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concentration camp

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San Diego officially apologizes for supporting Japanese American incarceration during WWII

Japanese American concentration camps
  • The San Diego City Council officially apologized to the Japanese American community and passed a resolution that rescinded Resolution 76068 on Tuesday.
  • “The Council of the City of San Diego apologizes to all people of Japanese ancestry for its past actions in support of the unjust exclusion, removal, and incarceration of Japanese Americas [sic] and residents of Japanese ancestry during World War II, and for its failure to support and defend the civil rights and civil liberties of these individuals during this period,” the apology read.
  • Resolution 76068, which ordered the FBI to forcibly remove residents of Japanese descent from the county and transfer them to the 10 concentration camps in the western part of the U.S., came into effect after then-President Franklin D. Roosevelt signed Executive Order No. 9066 (E.O. 9066) on Feb. 19, 1942.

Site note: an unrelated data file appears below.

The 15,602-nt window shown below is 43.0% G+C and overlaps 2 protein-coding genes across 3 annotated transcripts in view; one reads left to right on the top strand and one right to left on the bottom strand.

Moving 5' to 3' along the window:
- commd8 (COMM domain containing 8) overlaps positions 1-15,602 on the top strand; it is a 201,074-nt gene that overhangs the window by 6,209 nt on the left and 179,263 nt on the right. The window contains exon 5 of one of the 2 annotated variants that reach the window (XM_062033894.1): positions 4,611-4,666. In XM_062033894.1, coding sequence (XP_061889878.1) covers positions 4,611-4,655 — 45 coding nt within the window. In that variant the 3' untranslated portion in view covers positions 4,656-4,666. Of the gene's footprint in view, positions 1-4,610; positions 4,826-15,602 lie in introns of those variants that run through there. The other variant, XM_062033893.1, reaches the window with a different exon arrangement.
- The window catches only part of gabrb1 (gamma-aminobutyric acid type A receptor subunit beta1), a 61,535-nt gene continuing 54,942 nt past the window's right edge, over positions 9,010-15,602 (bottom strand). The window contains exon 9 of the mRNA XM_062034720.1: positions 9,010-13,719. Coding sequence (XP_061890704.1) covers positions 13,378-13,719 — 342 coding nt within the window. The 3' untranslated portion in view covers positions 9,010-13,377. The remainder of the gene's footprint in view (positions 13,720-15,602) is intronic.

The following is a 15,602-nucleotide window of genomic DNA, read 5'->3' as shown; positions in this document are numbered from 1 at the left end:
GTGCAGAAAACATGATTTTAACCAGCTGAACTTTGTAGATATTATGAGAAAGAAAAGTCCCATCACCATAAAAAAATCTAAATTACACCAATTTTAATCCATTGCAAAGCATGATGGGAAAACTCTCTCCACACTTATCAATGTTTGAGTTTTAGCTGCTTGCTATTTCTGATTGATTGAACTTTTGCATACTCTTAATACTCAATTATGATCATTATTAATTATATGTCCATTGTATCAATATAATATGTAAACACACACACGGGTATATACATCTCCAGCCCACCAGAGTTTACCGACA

• More than 120,000 Japanese Americans were forcibly removed from their homes and transferred to the concentration camps in the western U.S. and Arkansas weeks after the attack on Pearl Harbor during World War II. Among those were 1,900 San Diego residents of Japanese descent.
  • “It is incredibly important that we identify the racist acts of the past and injustices of the past and address them head-on,” Council President Sean Elo-Rivera said. “We can acknowledge the wrong that the city committed.”

San Diego officially apologized and announced the revocation of a 1942 resolution that supported the incarceration of many Japanese Americans during World War II.

Council members on Tuesday acknowledged the city’s racist past when it imprisoned more than 1,900 San Diego County residents of Japanese descent in the concentration camps in the western United States and Arkansas during WWII.

Chinese man documents his investigation into alleged Uyghur ‘concentration camps’ in video

Xinjiang Concentration Camps Investigation

A Chinese man has gone viral for his bravery in investigating the alleged Uyghur concentration camps in Xinjiang since foreign journalists are not allowed to conduct interviews in the region.

The investigation: The man, who goes by Guanguan on YouTube, created a 20-minute documentary that shows some of the locations of the alleged Uyghur concentration camps across Xinjiang.

Supreme Court Reverses Infamous Korematsu Decision that Allowed Japanese-American Internment

The United States Supreme Court has finally overturned the infamous Korematsu decision on Japanese-American internment during a hearing that also upheld President Donald Trump’s travel ban, 

In a 6–3 decision in 1944, the Supreme Court ruled in favor of the government on the constitutionality of Executive Order 9066, which ordered Japanese Americans into internment camps during World War II regardless of citizenship.